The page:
This period might be compared to the time when people other than remote field staff began carrying mobile phones. There’s been growing acceptance of biometrics in consumer devices. Yubico security keys that unlock websites or devices now include fingerprint instead of password access. Meanwhile, concertgoers at Colorado’s iconic Red Rocks can scan their palm instead of using a paper ticket for entry. The technology was built by Amazon for use in its convenience stores and as it spreads to different systems, more people are becoming comfortable with it.
Amazon’s Own Employees Are Suing Over Biometrics
Illinois has long been recognized as having some of the strongest biometric protection laws in the country. Those laws will be tested in a class action brought by Amazon warehouse employees in the state who say that the company’s activities are illegal. The suit alleges that Amazon scanned the faces of warehouse workers with thermal imaging cameras to detect fever during the COVID-19 pandemic. Workers say that the company disclosed the information to third parties and did not delete the data as required. The suit passed a significant hurdle last week when a judge declined to dismiss the case.
The Industry Expects Biometrics Legislation
JD Supra reports that almost thirty states had some form of biometric legislation pending in 2021. There is also a proposed federal regulation under review as well as FTC enforcement actions related to facial recognition technology. Legislative action is also pending in both Europe and the UK.
Biometrics Aren’t Just For Humans
A new biometric Smart Dog Collar debuted at last week’s CES 2022 show. The collar monitors location and health data, including respiration and heart vital signs, and will alert owners when there are abnormalities.
5. Did That Really Happen? — Betty White Did Not Die From a COVID Vaccine Boost
Betty White’s agent has emphatically countered an online rumor that falsely claims that her death was caused by a reaction to a COVID-19 vaccine booster shot. Jeff Witjas, the actress’ agent, said that a quote about the vaccine booster attributed to the actress was false and that she did not have a booster shot three days before she died.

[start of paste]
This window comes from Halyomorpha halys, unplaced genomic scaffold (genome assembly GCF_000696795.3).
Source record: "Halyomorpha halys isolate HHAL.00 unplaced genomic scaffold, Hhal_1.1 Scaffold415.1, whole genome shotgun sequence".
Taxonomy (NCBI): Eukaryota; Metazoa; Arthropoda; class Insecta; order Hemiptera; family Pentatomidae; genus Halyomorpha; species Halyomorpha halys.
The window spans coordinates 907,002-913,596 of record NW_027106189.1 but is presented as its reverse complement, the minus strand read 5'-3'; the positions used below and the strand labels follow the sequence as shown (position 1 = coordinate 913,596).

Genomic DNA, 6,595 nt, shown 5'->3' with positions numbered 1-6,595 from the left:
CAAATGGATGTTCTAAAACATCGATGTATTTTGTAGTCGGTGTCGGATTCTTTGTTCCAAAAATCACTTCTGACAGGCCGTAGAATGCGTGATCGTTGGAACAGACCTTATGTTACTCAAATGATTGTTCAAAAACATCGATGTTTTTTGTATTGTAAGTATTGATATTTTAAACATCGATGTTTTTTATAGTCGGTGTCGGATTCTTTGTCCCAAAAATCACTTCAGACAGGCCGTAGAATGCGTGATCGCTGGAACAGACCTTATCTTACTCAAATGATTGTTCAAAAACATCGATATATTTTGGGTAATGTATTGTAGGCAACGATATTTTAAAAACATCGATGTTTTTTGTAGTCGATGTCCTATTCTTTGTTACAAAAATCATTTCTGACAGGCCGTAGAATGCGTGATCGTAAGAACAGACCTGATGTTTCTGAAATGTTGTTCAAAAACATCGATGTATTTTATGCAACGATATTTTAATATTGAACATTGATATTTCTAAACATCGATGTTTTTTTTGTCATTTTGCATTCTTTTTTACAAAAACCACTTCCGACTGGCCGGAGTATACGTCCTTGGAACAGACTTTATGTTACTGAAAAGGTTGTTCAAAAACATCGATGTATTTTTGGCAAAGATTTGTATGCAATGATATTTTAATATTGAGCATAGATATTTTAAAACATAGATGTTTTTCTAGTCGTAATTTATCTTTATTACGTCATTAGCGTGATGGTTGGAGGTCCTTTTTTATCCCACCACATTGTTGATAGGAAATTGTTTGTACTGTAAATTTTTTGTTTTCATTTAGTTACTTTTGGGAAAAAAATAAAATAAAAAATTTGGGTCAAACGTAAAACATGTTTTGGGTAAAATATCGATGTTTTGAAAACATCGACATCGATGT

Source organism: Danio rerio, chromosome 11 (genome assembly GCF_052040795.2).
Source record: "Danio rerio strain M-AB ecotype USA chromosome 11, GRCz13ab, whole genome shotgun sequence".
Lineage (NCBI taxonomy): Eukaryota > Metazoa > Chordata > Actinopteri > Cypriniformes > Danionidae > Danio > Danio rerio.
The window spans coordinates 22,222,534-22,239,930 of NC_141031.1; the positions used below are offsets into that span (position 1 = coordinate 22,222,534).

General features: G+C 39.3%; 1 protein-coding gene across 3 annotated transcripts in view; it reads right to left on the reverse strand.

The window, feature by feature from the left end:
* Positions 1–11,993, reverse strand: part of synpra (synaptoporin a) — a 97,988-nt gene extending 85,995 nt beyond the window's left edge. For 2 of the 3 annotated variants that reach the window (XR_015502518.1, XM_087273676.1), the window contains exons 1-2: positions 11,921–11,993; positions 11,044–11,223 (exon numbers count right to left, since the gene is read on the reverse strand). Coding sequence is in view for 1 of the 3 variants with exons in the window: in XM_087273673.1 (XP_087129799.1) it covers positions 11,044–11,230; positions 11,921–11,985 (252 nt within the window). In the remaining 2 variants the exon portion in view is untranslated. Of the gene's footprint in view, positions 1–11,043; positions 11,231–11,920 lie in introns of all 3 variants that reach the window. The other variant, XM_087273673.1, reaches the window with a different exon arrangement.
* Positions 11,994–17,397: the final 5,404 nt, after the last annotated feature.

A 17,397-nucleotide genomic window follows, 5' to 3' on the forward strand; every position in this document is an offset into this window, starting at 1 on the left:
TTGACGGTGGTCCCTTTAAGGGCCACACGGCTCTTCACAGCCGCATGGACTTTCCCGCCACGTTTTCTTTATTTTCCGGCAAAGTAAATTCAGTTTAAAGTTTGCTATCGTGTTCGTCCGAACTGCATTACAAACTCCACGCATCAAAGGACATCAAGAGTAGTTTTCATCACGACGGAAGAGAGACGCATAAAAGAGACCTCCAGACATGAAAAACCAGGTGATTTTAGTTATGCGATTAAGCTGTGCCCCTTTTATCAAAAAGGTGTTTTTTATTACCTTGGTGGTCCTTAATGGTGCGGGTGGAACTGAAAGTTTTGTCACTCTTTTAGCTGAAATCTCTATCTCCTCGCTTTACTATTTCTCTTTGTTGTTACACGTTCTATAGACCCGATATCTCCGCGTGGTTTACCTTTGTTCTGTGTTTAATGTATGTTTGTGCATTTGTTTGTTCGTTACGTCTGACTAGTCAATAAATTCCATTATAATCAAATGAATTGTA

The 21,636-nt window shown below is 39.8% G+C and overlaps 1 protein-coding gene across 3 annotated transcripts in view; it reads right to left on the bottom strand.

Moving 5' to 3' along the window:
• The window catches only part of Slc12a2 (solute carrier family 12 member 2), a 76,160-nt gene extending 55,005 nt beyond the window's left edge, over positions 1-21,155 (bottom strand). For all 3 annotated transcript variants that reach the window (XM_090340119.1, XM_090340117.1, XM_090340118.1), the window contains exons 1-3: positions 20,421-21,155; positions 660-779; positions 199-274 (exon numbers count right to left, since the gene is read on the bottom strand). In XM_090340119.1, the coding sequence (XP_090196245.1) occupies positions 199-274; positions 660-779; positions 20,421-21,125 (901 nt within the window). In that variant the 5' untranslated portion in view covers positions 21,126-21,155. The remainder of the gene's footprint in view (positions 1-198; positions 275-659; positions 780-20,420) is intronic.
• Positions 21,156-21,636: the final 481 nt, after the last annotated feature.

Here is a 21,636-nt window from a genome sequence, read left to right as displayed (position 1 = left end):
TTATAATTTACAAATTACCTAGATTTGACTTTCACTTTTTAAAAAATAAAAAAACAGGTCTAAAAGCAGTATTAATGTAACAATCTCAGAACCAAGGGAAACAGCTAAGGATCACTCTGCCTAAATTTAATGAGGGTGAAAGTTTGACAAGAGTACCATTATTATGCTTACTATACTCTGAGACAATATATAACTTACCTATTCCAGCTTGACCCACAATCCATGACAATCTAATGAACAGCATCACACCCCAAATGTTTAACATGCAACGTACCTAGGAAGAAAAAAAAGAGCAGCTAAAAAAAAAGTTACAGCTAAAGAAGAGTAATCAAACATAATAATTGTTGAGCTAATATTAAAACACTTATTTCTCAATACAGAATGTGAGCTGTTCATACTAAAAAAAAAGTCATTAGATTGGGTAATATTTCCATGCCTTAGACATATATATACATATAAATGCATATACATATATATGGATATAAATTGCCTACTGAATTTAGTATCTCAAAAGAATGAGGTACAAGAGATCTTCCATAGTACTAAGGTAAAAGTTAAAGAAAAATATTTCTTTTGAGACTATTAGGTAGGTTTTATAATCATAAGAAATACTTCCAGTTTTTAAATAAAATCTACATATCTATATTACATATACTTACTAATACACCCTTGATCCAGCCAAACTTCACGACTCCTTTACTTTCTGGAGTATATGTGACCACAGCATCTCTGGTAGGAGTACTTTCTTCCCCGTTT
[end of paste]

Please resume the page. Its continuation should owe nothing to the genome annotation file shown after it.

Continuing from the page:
6. Following Up — FTC Warns Companies To Fix Log4j Vulnerability
We told you right before Christmas about the Log4j vulnerability that is believed to exist on up to 25% of the computer servers in use today. The Federal Trade Commission is warning US organizations to apply the security patches that fix the software or face potential enforcement actions. As Gizmodo’s coverage elaborates, the FTC can sue a company for security practices that endanger consumer data.
7. Protip — Don’t Charge Devices in Freezing Temps
January’s cold temperatures require another kind of advisory. This one is about charging devices that have been out in freezing temperatures, and the advice is simple: warm up the device before you charge it.
Imagine that a phone or tablet was accidentally left in a car overnight or otherwise subjected to below-freezing temperatures. Experts say that charging the device before it has a chance to warm up could permanently reduce the battery’s capacity or even cause it to explode. Details are available at Lifehacker.
8. Screening Room — Ryan Reynolds Reads
9. Science Fiction World — Drone Delivers Defib Unit In Minutes
Swedish company Everdrone used an autonomously operated drone to deliver a defibrillator unit to a physician who was administering CPR to a man in his driveway. The physician saw a 71-year-old man who was shoveling snow collapse with a heart attack. While he aided the man, a passerby called authorities, who sent an ambulance and the Everdrone unit. The device arrived in only three minutes, and the man was saved.
10. Coffee Break — Scale-A-Tron
This nifty Mapbox tool lets you draw a shape on a map in your browser and move that shape to anywhere else on a map. I was able to measure my neighborhood and drag it to other places I had lived to see the scale. Or go to your favorite outdoor spot and drag it to your downtown area to see how they match up.